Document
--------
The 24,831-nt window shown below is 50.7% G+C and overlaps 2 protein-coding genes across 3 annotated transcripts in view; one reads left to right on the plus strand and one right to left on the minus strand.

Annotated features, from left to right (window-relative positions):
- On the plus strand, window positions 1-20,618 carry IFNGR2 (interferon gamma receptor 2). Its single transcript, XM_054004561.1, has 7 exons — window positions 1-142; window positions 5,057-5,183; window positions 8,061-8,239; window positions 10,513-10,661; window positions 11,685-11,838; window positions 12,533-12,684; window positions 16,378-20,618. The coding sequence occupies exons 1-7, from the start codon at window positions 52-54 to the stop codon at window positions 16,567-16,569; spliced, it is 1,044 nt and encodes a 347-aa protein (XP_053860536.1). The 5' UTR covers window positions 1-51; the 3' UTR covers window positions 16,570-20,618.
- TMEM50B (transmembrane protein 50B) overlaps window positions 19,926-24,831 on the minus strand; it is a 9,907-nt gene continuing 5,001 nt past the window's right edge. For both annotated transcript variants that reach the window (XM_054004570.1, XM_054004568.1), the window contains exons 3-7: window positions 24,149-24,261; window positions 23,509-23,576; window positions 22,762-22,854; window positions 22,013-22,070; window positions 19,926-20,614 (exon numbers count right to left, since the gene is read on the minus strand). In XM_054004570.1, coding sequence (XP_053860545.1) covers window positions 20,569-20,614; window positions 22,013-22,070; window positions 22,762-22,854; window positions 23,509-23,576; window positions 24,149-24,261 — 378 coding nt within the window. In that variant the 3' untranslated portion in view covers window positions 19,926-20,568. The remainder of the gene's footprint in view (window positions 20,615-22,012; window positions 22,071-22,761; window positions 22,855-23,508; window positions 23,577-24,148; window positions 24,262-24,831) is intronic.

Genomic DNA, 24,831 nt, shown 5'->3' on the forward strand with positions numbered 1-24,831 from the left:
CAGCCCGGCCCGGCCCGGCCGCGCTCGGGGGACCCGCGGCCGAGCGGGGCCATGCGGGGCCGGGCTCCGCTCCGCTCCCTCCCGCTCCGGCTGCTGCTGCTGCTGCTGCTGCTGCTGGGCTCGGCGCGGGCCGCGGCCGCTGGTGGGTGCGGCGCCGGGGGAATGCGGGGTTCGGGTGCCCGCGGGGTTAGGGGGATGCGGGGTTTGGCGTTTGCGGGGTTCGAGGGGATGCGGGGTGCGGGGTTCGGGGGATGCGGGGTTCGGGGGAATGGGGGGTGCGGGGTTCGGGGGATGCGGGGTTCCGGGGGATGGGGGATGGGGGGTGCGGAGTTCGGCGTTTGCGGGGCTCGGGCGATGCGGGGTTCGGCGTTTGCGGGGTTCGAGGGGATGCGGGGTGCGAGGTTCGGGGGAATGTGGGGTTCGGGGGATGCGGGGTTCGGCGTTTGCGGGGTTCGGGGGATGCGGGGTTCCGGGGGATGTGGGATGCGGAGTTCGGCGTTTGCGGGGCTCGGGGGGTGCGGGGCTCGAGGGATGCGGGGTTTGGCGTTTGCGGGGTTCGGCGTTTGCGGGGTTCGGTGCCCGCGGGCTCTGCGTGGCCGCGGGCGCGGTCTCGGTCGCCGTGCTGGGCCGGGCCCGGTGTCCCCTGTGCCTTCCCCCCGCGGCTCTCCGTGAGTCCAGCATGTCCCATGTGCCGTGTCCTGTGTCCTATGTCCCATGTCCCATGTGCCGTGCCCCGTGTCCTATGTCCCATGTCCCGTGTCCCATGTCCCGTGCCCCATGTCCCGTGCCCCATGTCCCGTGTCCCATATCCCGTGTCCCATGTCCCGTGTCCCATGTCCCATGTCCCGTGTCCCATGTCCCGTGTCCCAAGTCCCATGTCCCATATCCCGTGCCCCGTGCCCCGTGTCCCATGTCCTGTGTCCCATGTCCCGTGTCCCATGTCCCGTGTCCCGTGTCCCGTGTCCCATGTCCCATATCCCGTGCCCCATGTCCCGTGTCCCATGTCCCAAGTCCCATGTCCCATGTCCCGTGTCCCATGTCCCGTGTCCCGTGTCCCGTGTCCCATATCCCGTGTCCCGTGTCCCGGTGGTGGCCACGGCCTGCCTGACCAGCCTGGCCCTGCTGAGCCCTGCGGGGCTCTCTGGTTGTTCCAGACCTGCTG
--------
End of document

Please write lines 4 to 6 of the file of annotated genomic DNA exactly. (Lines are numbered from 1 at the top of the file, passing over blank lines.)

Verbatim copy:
- TMEM50B (transmembrane protein 50B) overlaps window positions 19,926-24,831 on the minus strand; it is a 9,907-nt gene continuing 5,001 nt past the window's right edge. For both annotated transcript variants that reach the window (XM_054004570.1, XM_054004568.1), the window contains exons 3-7: window positions 24,149-24,261; window positions 23,509-23,576; window positions 22,762-22,854; window positions 22,013-22,070; window positions 19,926-20,614 (exon numbers count right to left, since the gene is read on the minus strand). In XM_054004570.1, coding sequence (XP_053860545.1) covers window positions 20,569-20,614; window positions 22,013-22,070; window positions 22,762-22,854; window positions 23,509-23,576; window positions 24,149-24,261 — 378 coding nt within the window. In that variant the 3' untranslated portion in view covers window positions 19,926-20,568. The remainder of the gene's footprint in view (window positions 20,615-22,012; window positions 22,071-22,761; window positions 22,855-23,508; window positions 23,577-24,148; window positions 24,262-24,831) is intronic.

Genomic DNA, 24,831 nt, shown 5'->3' on the forward strand with positions numbered 1-24,831 from the left:
CAGCCCGGCCCGGCCCGGCCGCGCTCGGGGGACCCGCGGCCGAGCGGGGCCATGCGGGGCCGGGCTCCGCTCCGCTCCCTCCCGCTCCGGCTGCTGCTGCTGCTGCTGCTGCTGCTGGGCTCGGCGCGGGCCGCGGCCGCTGGTGGGTGCGGCGCCGGGGGAATGCGGGGTTCGGGTGCCCGCGGGGTTAGGGGGATGCGGGGTTTGGCGTTTGCGGGGTTCGAGGGGATGCGGGGTGCGGGGTTCGGGGGATGCGGGGTTCGGGGGAATGGGGGGTGCGGGGTTCGGGGGATGCGGGGTTCCGGGGGATGGGGGATGGGGGGTGCGGAGTTCGGCGTTTGCGGGGCTCGGGCGATGCGGGGTTCGGCGTTTGCGGGGTTCGAGGGGATGCGGGGTGCGAGGTTCGGGGGAATGTGGGGTTCGGGGGATGCGGGGTTCGGCGTTTGCGGGGTTCGGGGGATGCGGGGTTCCGGGGGATGTGGGATGCGGAGTTCGGCGTTTGCGGGGCTCGGGGGGTGCGGGGCTCGAGGGATGCGGGGTTTGGCGTTTGCGGGGTTCGGCGTTTGCGGGGTTCGGTGCCCGCGGGCTCTGCGTGGCCGCGGGCGCGGTCTCGGTCGCCGTGCTGGGCCGGGCCCGGTGTCCCCTGTGCCTTCCCCCCGCGGCTCTCCGTGAGTCCAGCATGTCCCATGTGCCGTGTCCTGTGTCCTATGTCCCATGTCCCATGTGCCGTGCCCCGTGTCCTATGTCCCATGTCCCGTGTCCCATGTCCCGTGCCCCATGTCCCGTGCCCCATGTCCCGTGTCCCATATCCCGTGTCCCATGTCCCGTGTCCCATGTCCCATGTCCCGTGTCCCATGTCCCGTGTCCCAAGTCCCATGTCCCATATCCCGTGCCCCGTGCCCCGTGTCCCATGTCCTGTGTCCCATGTCCCGTGTCCCATGTCCCGTGTCCCGTGTCCCGTGTCCCATGTCCCATATCCCGTGCCCCATGTCCCGTGTCCCATGTCCCAAGTCCCATGTCCCATGTCCCGTGTCCCATGTCCCGTGTCCCGTGTCCCGTGTCCCATATCCCGTGTCCCGTGTCCCGGTGGTGGCCACGGCCTGCCTGACCAGCCTGGCCCTGCTGAGCCCTGCGGGGCTCTCTGGTTGTTCCAGACCTGCTG